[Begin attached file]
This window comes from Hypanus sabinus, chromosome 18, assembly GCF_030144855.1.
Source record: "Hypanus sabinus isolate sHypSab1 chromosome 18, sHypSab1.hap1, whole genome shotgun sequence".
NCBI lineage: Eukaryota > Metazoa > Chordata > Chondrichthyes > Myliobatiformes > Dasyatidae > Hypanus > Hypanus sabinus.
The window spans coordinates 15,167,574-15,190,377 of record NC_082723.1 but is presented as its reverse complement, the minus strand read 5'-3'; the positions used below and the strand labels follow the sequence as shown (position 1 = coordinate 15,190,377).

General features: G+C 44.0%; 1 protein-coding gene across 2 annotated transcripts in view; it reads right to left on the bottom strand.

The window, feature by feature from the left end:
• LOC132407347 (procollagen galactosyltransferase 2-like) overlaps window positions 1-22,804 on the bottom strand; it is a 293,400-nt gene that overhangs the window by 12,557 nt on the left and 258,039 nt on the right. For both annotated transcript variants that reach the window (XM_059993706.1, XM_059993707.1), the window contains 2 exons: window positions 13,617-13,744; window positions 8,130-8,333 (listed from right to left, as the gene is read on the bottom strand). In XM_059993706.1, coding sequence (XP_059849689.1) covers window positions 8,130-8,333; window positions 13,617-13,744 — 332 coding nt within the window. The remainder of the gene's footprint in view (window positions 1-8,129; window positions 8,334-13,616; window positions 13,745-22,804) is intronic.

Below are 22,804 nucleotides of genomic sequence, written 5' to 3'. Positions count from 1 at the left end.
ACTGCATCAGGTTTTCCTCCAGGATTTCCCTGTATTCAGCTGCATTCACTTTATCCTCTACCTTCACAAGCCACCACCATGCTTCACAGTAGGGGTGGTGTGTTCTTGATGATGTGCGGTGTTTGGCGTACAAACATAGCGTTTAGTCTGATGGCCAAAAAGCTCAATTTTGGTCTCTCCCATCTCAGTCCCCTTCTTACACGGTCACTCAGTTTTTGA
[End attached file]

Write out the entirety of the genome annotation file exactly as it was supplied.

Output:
This window comes from Hypanus sabinus, chromosome 18, assembly GCF_030144855.1.
Source record: "Hypanus sabinus isolate sHypSab1 chromosome 18, sHypSab1.hap1, whole genome shotgun sequence".
NCBI lineage: Eukaryota > Metazoa > Chordata > Chondrichthyes > Myliobatiformes > Dasyatidae > Hypanus > Hypanus sabinus.
The window spans coordinates 15,167,574-15,190,377 of record NC_082723.1 but is presented as its reverse complement, the minus strand read 5'-3'; the positions used below and the strand labels follow the sequence as shown (position 1 = coordinate 15,190,377).

General features: G+C 44.0%; 1 protein-coding gene across 2 annotated transcripts in view; it reads right to left on the bottom strand.

The window, feature by feature from the left end:
• LOC132407347 (procollagen galactosyltransferase 2-like) overlaps window positions 1-22,804 on the bottom strand; it is a 293,400-nt gene that overhangs the window by 12,557 nt on the left and 258,039 nt on the right. For both annotated transcript variants that reach the window (XM_059993706.1, XM_059993707.1), the window contains 2 exons: window positions 13,617-13,744; window positions 8,130-8,333 (listed from right to left, as the gene is read on the bottom strand). In XM_059993706.1, coding sequence (XP_059849689.1) covers window positions 8,130-8,333; window positions 13,617-13,744 — 332 coding nt within the window. The remainder of the gene's footprint in view (window positions 1-8,129; window positions 8,334-13,616; window positions 13,745-22,804) is intronic.

Below are 22,804 nucleotides of genomic sequence, written 5' to 3'. Positions count from 1 at the left end.
ACTGCATCAGGTTTTCCTCCAGGATTTCCCTGTATTCAGCTGCATTCACTTTATCCTCTACCTTCACAAGCCACCACCATGCTTCACAGTAGGGGTGGTGTGTTCTTGATGATGTGCGGTGTTTGGCGTACAAACATAGCGTTTAGTCTGATGGCCAAAAAGCTCAATTTTGGTCTCTCCCATCTCAGTCCCCTTCTTACACGGTCACTCAGTTTTTGA